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Verbenaceae: Verbena Family Plant Identification Characteristics.

Plants of the Verbena Family

      The Verbena family includes herbs, shrubs and a few trees. The leaves are usually opposite or whorled and sometimes aromatic. Verbena has squarish stems and may be confused with the Mints until you examine the flowers.

      The flowers are mostly bisexual and slightly irregular. They bloom in elongated spikes. There are typically 5 united sepals and 5 united petals, forming a tube with unequal lobes. There are 4 stamens (sometimes 2 or 5 outside the continent). The ovary is positioned superior. It consists of 2 (rarely 4 or 5) united carpels (syncarpous) with the partition walls present, forming an equal number of chambers. Additional false partitions may be present in some species. The fruit matures as 1 to 2 nutlets per carpel within North American species and often as a drupe or capsule in other parts of the world.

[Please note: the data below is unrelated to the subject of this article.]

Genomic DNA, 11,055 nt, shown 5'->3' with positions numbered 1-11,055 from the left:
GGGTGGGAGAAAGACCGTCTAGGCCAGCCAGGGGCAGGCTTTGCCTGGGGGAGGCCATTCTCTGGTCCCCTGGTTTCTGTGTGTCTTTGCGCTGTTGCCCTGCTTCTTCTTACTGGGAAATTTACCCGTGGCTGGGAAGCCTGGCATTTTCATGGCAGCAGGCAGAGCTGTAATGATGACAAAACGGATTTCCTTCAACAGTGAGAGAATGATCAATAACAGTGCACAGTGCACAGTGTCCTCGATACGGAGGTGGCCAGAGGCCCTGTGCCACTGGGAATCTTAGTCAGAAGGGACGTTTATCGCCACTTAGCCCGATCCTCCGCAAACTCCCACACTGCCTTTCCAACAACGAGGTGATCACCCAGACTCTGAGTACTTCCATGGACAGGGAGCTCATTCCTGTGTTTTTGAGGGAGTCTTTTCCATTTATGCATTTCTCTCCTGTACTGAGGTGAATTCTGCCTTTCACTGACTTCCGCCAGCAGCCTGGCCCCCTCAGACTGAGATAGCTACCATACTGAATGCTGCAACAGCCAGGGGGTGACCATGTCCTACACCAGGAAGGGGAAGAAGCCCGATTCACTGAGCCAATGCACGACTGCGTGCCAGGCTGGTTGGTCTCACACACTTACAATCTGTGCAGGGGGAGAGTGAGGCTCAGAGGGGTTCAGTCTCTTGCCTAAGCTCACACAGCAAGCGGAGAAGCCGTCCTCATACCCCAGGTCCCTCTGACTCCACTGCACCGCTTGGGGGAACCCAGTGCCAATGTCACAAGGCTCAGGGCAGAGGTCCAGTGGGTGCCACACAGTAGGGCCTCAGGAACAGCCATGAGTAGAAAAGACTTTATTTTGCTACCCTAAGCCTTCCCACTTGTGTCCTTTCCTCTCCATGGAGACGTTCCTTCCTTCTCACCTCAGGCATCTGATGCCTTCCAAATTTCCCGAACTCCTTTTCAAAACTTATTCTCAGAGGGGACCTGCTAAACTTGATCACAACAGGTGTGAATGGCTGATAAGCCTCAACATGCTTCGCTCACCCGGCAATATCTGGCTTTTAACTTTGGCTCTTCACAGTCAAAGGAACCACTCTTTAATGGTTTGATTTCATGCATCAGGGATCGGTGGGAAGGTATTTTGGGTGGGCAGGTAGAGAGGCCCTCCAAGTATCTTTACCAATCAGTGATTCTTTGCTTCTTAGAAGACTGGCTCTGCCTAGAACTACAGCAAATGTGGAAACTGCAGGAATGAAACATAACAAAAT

Worldwide, there are about 75 genera and 3,000 species, including teak wood (Tectona) and the fast-growing "white teak" (Gmelina). Fifteen genera are found in North America, mostly across the southern states. Only Verbena is widespread. Note that an unrelated plant in the Four-O'Clock Family is called "sand verbena."

Key Words: Opposite or whorled leaves.
Flower parts in fives, united. Slightly irregular.

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Verbena hastata. Swamp Verbena or Blue Vervain.

Verbena hastata. Swamp Verbena or Blue Vervain.

Verbena gooddingii. Goodding Verbena.

Verbena gooddingii. Goodding Verbena. Chiricahua Mountains. Portal, Arizona.

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Verbena Family pictures

Botany in a Day: The Patterns Method of Plant Identification
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